Hailing from Birmingham, England, leather-clad Judas Priest were one of the pioneers and mainstays of the heavy metal genre. Despite limited success in the U.K. in the band’s earlier years, the group achieved rock immortality in the U.S. as it shed its earlier bluesy sound for a decidedly heavier tone – British Steel, anyone?
Judas Priest was founded by guitarist K.K. Downing and bassist Ian Hill in the fall of 1970, and went on to play its first gig in 1971 with Al Atkins on vocals and John Ellis on drums. In 1973, Atkins left the group, and Priest made an important decision in hiring Rob Halford to take over vocal responsibilities (at the suggestion of a girl Hill was dating at the time). Halford brought an impressive vocal range and wrote lyrics that reflected the blue-collar, industrial environment he and the rest of the band experienced while growing up in Birmingham.
After signing to Gull Records, the group set about recording its first studio album Rocka Rolla. The label suggested adding another band member, and the band elected to bring in guitarist Glenn Tipton. Despite the fact that Judas Priest’s first two albums were well-received by critics, a lack of support from Gull and low sales put the band in dire financial straits. Signing an international recording contract with CBS Records in ’76 fixed those financial problems (despite leading to the band losing rights to master recordings from its work with Gull), and opened up new avenues to success for the band, with its first tour of the U.S. in ’77.
After touring the U.S. in support of Sin After Sin and electrifying American fans with blistering dual lead guitars from Downing and Tipton, the band set forth to record Stained Class in ’78. That album would establish the band’s template for future successes with Hell Bent For Leather (1978), British Steel (1980), and Screaming For Vengeance (1982). While Priest’s first three CBS releases in the U.S. each achieved Gold status (over 500,000 units sold), British Steel (over 1 million sold) and Screaming For Vengeance (over 2 million sold) would each reach Platinum status, cementing the band’s legacy.
Playing louder, faster, and heavier than most bands in the 70s and early 80s put Judas Priest at the crest of the New Wave of British Heavy Metal. That wave kick-started the American Thrash movement that began in the 1980s, directly influencing bands like Metallica, Slayer, Megadeth, Anthrax, and others.
Judas Priest’s most well-known songs include “You’ve Got Another Thing Comin'”, “Breaking the Law”, “Living After Midnight”, “Heading Out to the Highway” and others.
The band found itself amidst controversy in 1990 as it was accused in a civil lawsuit in Nevada of directly causing the suicides of two young men via subliminal messages included in the song “Better By You, Better Than Me”, from Stained Class. Music itself seemed to be on trial, and the band ultimately was successful in convincing the court that they could not possibly have been responsible for causing the death of a fan. After all, as singer Halford stated in a 1991 documentary, if they were going to put subliminal messages in their music, why would they encourage their fans to kill themselves? If anything, the subliminal message would likely be to “Buy more records.”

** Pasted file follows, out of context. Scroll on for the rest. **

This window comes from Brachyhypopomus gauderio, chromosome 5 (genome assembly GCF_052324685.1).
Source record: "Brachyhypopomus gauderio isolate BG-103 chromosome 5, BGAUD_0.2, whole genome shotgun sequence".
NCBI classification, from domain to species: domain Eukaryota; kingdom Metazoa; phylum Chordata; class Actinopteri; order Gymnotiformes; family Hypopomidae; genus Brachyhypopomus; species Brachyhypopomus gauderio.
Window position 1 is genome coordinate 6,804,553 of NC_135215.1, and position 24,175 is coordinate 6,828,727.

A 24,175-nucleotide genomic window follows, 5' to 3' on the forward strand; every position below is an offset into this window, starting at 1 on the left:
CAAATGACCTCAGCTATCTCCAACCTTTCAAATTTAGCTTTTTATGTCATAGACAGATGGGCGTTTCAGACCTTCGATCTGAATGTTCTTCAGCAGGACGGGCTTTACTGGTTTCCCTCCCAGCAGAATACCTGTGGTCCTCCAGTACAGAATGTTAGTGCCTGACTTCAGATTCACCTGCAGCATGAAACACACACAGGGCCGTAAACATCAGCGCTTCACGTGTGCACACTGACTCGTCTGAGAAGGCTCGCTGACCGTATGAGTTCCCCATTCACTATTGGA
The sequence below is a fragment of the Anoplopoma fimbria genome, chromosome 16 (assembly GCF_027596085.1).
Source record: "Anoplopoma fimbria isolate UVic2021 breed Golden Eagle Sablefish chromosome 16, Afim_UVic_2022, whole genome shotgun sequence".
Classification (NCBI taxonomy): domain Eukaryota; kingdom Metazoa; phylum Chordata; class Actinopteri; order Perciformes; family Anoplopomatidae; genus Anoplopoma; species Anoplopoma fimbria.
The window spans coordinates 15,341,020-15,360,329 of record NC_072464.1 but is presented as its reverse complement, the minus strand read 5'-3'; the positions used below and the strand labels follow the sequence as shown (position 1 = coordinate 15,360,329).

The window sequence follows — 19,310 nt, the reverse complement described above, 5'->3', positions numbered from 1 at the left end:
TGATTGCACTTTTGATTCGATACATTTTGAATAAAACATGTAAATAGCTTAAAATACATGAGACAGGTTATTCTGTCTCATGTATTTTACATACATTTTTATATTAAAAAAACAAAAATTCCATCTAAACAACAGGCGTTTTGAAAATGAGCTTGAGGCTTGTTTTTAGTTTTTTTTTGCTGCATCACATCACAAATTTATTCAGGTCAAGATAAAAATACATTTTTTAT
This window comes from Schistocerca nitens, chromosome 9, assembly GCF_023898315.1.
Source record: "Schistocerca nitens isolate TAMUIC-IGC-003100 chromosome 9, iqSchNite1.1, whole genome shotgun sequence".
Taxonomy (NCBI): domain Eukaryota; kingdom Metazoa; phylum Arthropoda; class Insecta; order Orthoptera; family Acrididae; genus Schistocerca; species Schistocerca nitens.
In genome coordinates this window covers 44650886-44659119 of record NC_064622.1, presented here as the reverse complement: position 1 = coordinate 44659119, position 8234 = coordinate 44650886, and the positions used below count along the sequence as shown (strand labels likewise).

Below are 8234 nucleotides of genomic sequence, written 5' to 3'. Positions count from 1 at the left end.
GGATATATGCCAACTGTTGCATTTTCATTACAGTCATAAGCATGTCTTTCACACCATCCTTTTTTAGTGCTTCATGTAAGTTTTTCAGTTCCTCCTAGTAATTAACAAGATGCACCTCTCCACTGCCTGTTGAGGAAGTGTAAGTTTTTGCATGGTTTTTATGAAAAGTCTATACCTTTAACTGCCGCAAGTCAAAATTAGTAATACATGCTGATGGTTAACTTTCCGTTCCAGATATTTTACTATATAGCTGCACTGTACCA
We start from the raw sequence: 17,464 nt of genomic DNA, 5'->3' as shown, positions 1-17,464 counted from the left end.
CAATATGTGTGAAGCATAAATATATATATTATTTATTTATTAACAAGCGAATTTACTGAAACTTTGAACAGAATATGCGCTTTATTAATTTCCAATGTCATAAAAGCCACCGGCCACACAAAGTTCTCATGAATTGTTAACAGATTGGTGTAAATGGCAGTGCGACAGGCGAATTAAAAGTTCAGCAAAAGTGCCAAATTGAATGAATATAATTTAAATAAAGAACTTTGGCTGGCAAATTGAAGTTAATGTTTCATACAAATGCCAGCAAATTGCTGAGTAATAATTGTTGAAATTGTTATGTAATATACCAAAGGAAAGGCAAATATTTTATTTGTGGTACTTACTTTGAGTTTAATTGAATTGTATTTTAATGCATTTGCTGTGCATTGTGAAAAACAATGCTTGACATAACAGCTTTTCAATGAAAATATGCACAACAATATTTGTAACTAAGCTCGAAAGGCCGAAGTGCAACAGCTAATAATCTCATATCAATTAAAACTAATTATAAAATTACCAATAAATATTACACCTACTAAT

Despite hailing from the U.K., Judas Priest is also a band with strong Cleveland connections. In 1993, singer Halford quit the band to experiment with different types of rock music, and Judas Priest embarked on a quest for a new singer. Akron’s Tim “Ripper” Owens became that new singer in ’96, after fronting Winter’s Bane and a Judas Priest tribute band named British Steel. Owens’ amazing journey from tribute singer to replacing one of his heroes, Halford, in Judas Priest was embodied in the 2001 movie Rock Star (despite protests by the band that the script was a little too far-removed from how everything really happened). Owens recorded two studio albums while in Priest (1997’s Jugulator and 2001’s Demolition) before leaving the band in 2003 to allow Halford’s return.
The band has another connection to Cleveland that came as a result of their 2008 double-album Nostradamus, a concept album based on the life of the famous French seer. Though the album itself was not considered to be among the band’s best efforts, it was considered life-changing to one fan in particular, Maple Heights resident Jim “Nostradamus” Bartek and his metal-loving dog, Clarence. Bartek made national headlines when he embarked on an incredible streak in that he listened to the album at least once a day for 524 consecutive days – despite the album’s nearly two hour runtime. As a result of the streak, Bartek made national headlines and was given the opportunity to meet the band.
Since Halford’s return, the band has continued to bring the heavy metal thunder. The band, now comprised of Halford, Tipton, Hill, drummer Scott Travis and guitarist Richie Faulkner, is currently in the midst of its last world tour, scheduled to run through 2012. According to Tipton, a new album is in the works and will be released sometime in 2012.
Ed. note: This article was also featured on WNCX.com and is available here.